We’ve seen her everywhere: in textbooks, in Norman Rockwell works, and, perhaps famously, in J. Howard Miller’s “We Can Do It.” Since her birth in the 1940s, Rosie the Riveter has become a cultural icon and a familiar face of the feminist cause, and is used still to promote (and parody) the can-do attitude for which she became so famous.
Now, 70 years later, 48 real Rosies are telling their own stories. Filmmakers Anne de Mare and Kirsten Kelly of Spargel Productions, along with writer Elizabeth Hemmerdinger, interviewed the original Riveters, working women during World War II who are now in their eighties and nineties. The project, done in collaboration with NYU’s Tamiment Library, tells tales of what it was like doing so-called “men’s work.” As Hemmerdinger affirms, “They don’t talk just about walking into the factory. We get their whole lives. We get stories of the Depression; of racial, class and gender divides –a story of America.”
It is estimated that during World War II there were between 8 and 16 million women employed in the shipbuilding, aircraft manufacturing, automobile, and transportation industries. The opportunity to take on work in critical trades gave many women independence and economic power, and it is estimated that women comprised over one-third of the workers in these industries during wartime.
The Real Rosie the Riveter Project attempts to introduce us to the original Riveters. Not only does it reveal personal stories and struggles, but the efforts of feminism and of a nation at war.
The project was conceived when Hemmerdinger was a student at Tisch, and attempted to do some background research for her MFA thesis play, We Can Do It! She began looking through Tamiment’s archives, and found surprisingly little primary source material about the Rosies. She decided that interviewing them would fill an unfortunate gap in the archives.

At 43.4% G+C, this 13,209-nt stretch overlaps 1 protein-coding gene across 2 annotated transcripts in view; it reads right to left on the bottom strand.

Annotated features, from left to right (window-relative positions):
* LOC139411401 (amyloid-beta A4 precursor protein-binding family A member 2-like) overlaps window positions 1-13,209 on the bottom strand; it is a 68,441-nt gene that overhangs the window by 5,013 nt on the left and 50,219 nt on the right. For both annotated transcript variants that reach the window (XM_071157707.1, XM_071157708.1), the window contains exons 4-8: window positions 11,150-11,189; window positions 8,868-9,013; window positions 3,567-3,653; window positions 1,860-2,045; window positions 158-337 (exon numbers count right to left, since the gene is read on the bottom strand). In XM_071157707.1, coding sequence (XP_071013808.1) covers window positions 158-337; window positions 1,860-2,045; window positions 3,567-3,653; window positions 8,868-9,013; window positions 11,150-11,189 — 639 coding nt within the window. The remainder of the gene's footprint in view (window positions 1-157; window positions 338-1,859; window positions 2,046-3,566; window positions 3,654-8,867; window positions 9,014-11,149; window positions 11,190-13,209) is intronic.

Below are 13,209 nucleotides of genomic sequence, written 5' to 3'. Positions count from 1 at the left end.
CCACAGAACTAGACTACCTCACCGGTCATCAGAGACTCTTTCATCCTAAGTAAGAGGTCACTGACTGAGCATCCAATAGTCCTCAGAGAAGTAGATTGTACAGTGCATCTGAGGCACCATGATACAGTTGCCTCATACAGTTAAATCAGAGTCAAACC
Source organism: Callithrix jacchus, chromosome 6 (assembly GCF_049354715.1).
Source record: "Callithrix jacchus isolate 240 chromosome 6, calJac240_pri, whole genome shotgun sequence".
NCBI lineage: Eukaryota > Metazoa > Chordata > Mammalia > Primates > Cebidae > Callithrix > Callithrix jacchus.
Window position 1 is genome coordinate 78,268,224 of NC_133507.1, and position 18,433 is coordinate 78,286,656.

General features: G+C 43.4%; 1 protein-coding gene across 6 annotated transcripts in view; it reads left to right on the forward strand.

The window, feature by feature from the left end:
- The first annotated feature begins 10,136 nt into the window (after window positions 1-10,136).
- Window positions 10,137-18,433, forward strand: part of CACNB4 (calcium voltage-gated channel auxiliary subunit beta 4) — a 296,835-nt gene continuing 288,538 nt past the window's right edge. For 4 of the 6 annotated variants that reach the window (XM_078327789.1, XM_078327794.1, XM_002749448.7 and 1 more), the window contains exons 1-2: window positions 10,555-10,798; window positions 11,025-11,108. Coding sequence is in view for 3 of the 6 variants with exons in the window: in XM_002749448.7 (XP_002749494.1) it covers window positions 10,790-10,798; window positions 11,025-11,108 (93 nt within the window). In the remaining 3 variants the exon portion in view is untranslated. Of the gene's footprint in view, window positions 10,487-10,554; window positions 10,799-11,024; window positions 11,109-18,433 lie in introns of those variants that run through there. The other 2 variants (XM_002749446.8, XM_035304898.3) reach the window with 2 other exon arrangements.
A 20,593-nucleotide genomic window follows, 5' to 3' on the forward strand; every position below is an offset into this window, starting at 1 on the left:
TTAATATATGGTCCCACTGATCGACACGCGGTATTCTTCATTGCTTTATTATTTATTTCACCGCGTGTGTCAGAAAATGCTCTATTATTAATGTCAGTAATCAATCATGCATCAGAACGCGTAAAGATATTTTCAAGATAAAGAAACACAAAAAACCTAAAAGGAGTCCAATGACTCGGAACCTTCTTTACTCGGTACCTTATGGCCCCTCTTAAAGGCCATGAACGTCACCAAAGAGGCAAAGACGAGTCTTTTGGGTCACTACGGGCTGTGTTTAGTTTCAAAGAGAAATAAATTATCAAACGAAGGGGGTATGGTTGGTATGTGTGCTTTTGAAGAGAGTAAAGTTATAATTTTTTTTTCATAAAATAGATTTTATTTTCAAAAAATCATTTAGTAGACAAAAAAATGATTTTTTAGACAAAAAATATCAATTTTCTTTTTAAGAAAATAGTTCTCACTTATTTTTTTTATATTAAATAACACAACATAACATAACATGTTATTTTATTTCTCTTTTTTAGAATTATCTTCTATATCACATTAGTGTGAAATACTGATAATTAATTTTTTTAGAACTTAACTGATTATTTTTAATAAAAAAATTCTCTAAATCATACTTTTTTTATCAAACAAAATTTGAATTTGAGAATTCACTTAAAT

With the help of Anne de Mare and Kirsten Kelly, Hemmerdinger began asking around to find real Rosies to interview. After placing an ad in the Michigan Library Association’s newsletter, Hemmerdinger and the filmmakers received hundreds of responses from women eager to share their stories.
Many Rosies have been interviewed by Spargel Productions over the past two years, and will appear in a 2013 documentary based on the project’s findings. The interviews are also available online.
Hemmerdinger says of the project, “We made these stories of our forgotten WWII Rosie heroes available to the public in the hope that people will utilize this archive to teach.” Adds Michael Nash, head of the Taniment Library, “This intimate look at the lives of women who joined the war effort is an invaluable cultural and historical document.”
Read more: Voices Behind The Icon: The Real Rosie The Riveter Project · NYU Local http://nyulocal.com/on-campus/2012/01/25/real-rosie-the-riveter-project-gives-voices-to-women-behind-the-icon/#ixzz28uZholdl
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